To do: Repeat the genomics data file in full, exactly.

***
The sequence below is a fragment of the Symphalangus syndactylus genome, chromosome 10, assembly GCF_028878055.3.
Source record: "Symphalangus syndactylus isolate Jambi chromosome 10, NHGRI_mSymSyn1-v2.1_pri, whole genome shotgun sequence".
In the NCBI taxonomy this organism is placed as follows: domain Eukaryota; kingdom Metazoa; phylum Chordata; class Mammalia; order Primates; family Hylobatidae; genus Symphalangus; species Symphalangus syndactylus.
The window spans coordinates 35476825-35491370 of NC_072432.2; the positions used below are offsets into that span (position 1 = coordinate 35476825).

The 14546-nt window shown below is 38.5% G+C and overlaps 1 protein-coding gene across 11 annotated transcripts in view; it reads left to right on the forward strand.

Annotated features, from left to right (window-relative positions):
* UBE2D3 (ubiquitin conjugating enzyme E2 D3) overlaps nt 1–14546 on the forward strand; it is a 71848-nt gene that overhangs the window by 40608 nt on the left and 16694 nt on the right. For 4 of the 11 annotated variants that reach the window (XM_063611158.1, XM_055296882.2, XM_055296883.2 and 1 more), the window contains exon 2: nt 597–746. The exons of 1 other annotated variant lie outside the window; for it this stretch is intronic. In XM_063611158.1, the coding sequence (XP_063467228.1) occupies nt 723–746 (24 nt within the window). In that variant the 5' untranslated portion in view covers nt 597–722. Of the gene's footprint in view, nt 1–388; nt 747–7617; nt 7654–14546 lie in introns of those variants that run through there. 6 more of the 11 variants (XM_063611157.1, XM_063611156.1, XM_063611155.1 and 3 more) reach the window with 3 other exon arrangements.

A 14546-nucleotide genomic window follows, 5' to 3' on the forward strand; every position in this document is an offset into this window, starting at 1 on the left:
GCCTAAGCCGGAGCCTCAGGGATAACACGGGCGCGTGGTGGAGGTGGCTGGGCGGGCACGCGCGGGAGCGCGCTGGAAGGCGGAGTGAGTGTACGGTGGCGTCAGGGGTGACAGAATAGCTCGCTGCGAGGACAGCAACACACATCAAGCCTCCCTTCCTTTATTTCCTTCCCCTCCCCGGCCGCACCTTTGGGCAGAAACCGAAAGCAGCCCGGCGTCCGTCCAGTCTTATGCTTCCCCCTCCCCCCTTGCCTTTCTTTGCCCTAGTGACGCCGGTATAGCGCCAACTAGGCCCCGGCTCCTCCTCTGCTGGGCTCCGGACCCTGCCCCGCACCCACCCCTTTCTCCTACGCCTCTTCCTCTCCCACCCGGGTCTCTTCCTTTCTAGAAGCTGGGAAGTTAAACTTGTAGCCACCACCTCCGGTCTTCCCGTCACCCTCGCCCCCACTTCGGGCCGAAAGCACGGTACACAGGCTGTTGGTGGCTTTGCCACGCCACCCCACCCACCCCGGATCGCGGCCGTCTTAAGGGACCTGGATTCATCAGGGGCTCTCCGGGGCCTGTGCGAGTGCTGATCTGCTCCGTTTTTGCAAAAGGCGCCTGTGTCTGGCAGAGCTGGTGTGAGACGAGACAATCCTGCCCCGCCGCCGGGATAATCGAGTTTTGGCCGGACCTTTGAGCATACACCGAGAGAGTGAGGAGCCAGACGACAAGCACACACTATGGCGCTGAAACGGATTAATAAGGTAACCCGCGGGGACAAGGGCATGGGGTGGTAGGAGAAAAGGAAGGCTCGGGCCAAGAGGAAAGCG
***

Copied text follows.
The sequence below is a fragment of the Symphalangus syndactylus genome, chromosome 10, assembly GCF_028878055.3.
Source record: "Symphalangus syndactylus isolate Jambi chromosome 10, NHGRI_mSymSyn1-v2.1_pri, whole genome shotgun sequence".
In the NCBI taxonomy this organism is placed as follows: domain Eukaryota; kingdom Metazoa; phylum Chordata; class Mammalia; order Primates; family Hylobatidae; genus Symphalangus; species Symphalangus syndactylus.
The window spans coordinates 35476825-35491370 of NC_072432.2; the positions used below are offsets into that span (position 1 = coordinate 35476825).

The 14546-nt window shown below is 38.5% G+C and overlaps 1 protein-coding gene across 11 annotated transcripts in view; it reads left to right on the forward strand.

Annotated features, from left to right (window-relative positions):
* UBE2D3 (ubiquitin conjugating enzyme E2 D3) overlaps nt 1–14546 on the forward strand; it is a 71848-nt gene that overhangs the window by 40608 nt on the left and 16694 nt on the right. For 4 of the 11 annotated variants that reach the window (XM_063611158.1, XM_055296882.2, XM_055296883.2 and 1 more), the window contains exon 2: nt 597–746. The exons of 1 other annotated variant lie outside the window; for it this stretch is intronic. In XM_063611158.1, the coding sequence (XP_063467228.1) occupies nt 723–746 (24 nt within the window). In that variant the 5' untranslated portion in view covers nt 597–722. Of the gene's footprint in view, nt 1–388; nt 747–7617; nt 7654–14546 lie in introns of those variants that run through there. 6 more of the 11 variants (XM_063611157.1, XM_063611156.1, XM_063611155.1 and 3 more) reach the window with 3 other exon arrangements.

A 14546-nucleotide genomic window follows, 5' to 3' on the forward strand; every position in this document is an offset into this window, starting at 1 on the left:
GCCTAAGCCGGAGCCTCAGGGATAACACGGGCGCGTGGTGGAGGTGGCTGGGCGGGCACGCGCGGGAGCGCGCTGGAAGGCGGAGTGAGTGTACGGTGGCGTCAGGGGTGACAGAATAGCTCGCTGCGAGGACAGCAACACACATCAAGCCTCCCTTCCTTTATTTCCTTCCCCTCCCCGGCCGCACCTTTGGGCAGAAACCGAAAGCAGCCCGGCGTCCGTCCAGTCTTATGCTTCCCCCTCCCCCCTTGCCTTTCTTTGCCCTAGTGACGCCGGTATAGCGCCAACTAGGCCCCGGCTCCTCCTCTGCTGGGCTCCGGACCCTGCCCCGCACCCACCCCTTTCTCCTACGCCTCTTCCTCTCCCACCCGGGTCTCTTCCTTTCTAGAAGCTGGGAAGTTAAACTTGTAGCCACCACCTCCGGTCTTCCCGTCACCCTCGCCCCCACTTCGGGCCGAAAGCACGGTACACAGGCTGTTGGTGGCTTTGCCACGCCACCCCACCCACCCCGGATCGCGGCCGTCTTAAGGGACCTGGATTCATCAGGGGCTCTCCGGGGCCTGTGCGAGTGCTGATCTGCTCCGTTTTTGCAAAAGGCGCCTGTGTCTGGCAGAGCTGGTGTGAGACGAGACAATCCTGCCCCGCCGCCGGGATAATCGAGTTTTGGCCGGACCTTTGAGCATACACCGAGAGAGTGAGGAGCCAGACGACAAGCACACACTATGGCGCTGAAACGGATTAATAAGGTAACCCGCGGGGACAAGGGCATGGGGTGGTAGGAGAAAAGGAAGGCTCGGGCCAAGAGGAAAGCG